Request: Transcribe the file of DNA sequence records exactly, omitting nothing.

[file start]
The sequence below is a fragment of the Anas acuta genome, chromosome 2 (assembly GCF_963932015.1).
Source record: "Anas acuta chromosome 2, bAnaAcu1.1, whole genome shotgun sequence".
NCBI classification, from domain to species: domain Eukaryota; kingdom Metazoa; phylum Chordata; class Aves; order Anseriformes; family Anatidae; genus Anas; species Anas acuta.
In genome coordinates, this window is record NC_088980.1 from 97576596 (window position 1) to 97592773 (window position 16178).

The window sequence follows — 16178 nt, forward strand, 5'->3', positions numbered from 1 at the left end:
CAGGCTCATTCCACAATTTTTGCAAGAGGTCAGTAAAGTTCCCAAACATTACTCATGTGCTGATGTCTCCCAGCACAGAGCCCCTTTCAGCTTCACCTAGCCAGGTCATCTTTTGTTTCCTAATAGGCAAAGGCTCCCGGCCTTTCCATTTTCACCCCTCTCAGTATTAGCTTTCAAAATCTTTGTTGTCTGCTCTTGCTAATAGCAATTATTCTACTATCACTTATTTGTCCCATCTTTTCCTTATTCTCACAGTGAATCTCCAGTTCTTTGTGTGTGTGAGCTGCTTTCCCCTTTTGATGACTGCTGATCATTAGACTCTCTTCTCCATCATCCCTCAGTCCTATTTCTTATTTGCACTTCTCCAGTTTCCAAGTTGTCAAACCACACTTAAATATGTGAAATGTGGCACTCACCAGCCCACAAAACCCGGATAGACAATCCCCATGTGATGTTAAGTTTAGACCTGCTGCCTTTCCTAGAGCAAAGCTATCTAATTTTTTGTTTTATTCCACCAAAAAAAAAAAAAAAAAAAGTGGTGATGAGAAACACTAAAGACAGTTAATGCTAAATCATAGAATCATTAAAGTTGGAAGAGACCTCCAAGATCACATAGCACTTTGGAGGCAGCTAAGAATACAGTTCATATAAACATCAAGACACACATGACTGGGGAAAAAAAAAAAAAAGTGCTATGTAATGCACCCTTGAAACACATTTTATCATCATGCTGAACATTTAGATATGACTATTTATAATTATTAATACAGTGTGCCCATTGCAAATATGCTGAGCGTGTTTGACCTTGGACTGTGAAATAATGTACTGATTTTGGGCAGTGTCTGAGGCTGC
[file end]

The sequence below is a fragment of the Anas acuta genome, chromosome 2 (assembly GCF_963932015.1).
Source record: "Anas acuta chromosome 2, bAnaAcu1.1, whole genome shotgun sequence".
NCBI classification, from domain to species: domain Eukaryota; kingdom Metazoa; phylum Chordata; class Aves; order Anseriformes; family Anatidae; genus Anas; species Anas acuta.
In genome coordinates, this window is record NC_088980.1 from 97576596 (window position 1) to 97592773 (window position 16178).

The window sequence follows — 16178 nt, forward strand, 5'->3', positions numbered from 1 at the left end:
CAGGCTCATTCCACAATTTTTGCAAGAGGTCAGTAAAGTTCCCAAACATTACTCATGTGCTGATGTCTCCCAGCACAGAGCCCCTTTCAGCTTCACCTAGCCAGGTCATCTTTTGTTTCCTAATAGGCAAAGGCTCCCGGCCTTTCCATTTTCACCCCTCTCAGTATTAGCTTTCAAAATCTTTGTTGTCTGCTCTTGCTAATAGCAATTATTCTACTATCACTTATTTGTCCCATCTTTTCCTTATTCTCACAGTGAATCTCCAGTTCTTTGTGTGTGTGAGCTGCTTTCCCCTTTTGATGACTGCTGATCATTAGACTCTCTTCTCCATCATCCCTCAGTCCTATTTCTTATTTGCACTTCTCCAGTTTCCAAGTTGTCAAACCACACTTAAATATGTGAAATGTGGCACTCACCAGCCCACAAAACCCGGATAGACAATCCCCATGTGATGTTAAGTTTAGACCTGCTGCCTTTCCTAGAGCAAAGCTATCTAATTTTTTGTTTTATTCCACCAAAAAAAAAAAAAAAAAAAGTGGTGATGAGAAACACTAAAGACAGTTAATGCTAAATCATAGAATCATTAAAGTTGGAAGAGACCTCCAAGATCACATAGCACTTTGGAGGCAGCTAAGAATACAGTTCATATAAACATCAAGACACACATGACTGGGGAAAAAAAAAAAAAAGTGCTATGTAATGCACCCTTGAAACACATTTTATCATCATGCTGAACATTTAGATATGACTATTTATAATTATTAATACAGTGTGCCCATTGCAAATATGCTGAGCGTGTTTGACCTTGGACTGTGAAATAATGTACTGATTTTGGGCAGTGTCTGAGGCTGC